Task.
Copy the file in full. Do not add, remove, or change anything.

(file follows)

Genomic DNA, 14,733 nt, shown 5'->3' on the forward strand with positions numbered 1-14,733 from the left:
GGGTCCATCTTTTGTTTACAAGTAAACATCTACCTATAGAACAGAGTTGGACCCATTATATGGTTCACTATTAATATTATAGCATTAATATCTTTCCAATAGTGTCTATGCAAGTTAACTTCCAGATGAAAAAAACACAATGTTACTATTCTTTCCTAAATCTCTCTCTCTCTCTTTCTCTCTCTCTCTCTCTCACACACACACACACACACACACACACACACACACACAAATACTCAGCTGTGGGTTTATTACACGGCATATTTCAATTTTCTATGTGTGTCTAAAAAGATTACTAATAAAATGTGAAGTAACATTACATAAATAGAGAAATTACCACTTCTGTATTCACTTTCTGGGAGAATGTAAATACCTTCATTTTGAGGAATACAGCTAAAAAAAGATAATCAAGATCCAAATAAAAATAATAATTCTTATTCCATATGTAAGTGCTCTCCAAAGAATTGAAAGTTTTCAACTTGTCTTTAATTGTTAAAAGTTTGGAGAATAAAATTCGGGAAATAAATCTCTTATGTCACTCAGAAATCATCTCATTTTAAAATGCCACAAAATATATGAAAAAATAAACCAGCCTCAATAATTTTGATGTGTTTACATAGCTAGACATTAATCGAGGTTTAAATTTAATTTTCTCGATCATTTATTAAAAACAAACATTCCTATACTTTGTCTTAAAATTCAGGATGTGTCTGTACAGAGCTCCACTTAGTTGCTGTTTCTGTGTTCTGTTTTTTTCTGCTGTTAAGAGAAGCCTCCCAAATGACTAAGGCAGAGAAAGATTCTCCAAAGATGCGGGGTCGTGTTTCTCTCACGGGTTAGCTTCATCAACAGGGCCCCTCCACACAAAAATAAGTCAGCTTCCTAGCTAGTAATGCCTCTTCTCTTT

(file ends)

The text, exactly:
Genomic DNA, 14,733 nt, shown 5'->3' on the forward strand with positions numbered 1-14,733 from the left:
GGGTCCATCTTTTGTTTACAAGTAAACATCTACCTATAGAACAGAGTTGGACCCATTATATGGTTCACTATTAATATTATAGCATTAATATCTTTCCAATAGTGTCTATGCAAGTTAACTTCCAGATGAAAAAAACACAATGTTACTATTCTTTCCTAAATCTCTCTCTCTCTCTTTCTCTCTCTCTCTCTCTCACACACACACACACACACACACACACACACACACACAAATACTCAGCTGTGGGTTTATTACACGGCATATTTCAATTTTCTATGTGTGTCTAAAAAGATTACTAATAAAATGTGAAGTAACATTACATAAATAGAGAAATTACCACTTCTGTATTCACTTTCTGGGAGAATGTAAATACCTTCATTTTGAGGAATACAGCTAAAAAAAGATAATCAAGATCCAAATAAAAATAATAATTCTTATTCCATATGTAAGTGCTCTCCAAAGAATTGAAAGTTTTCAACTTGTCTTTAATTGTTAAAAGTTTGGAGAATAAAATTCGGGAAATAAATCTCTTATGTCACTCAGAAATCATCTCATTTTAAAATGCCACAAAATATATGAAAAAATAAACCAGCCTCAATAATTTTGATGTGTTTACATAGCTAGACATTAATCGAGGTTTAAATTTAATTTTCTCGATCATTTATTAAAAACAAACATTCCTATACTTTGTCTTAAAATTCAGGATGTGTCTGTACAGAGCTCCACTTAGTTGCTGTTTCTGTGTTCTGTTTTTTTCTGCTGTTAAGAGAAGCCTCCCAAATGACTAAGGCAGAGAAAGATTCTCCAAAGATGCGGGGTCGTGTTTCTCTCACGGGTTAGCTTCATCAACAGGGCCCCTCCACACAAAAATAAGTCAGCTTCCTAGCTAGTAATGCCTCTTCTCTTT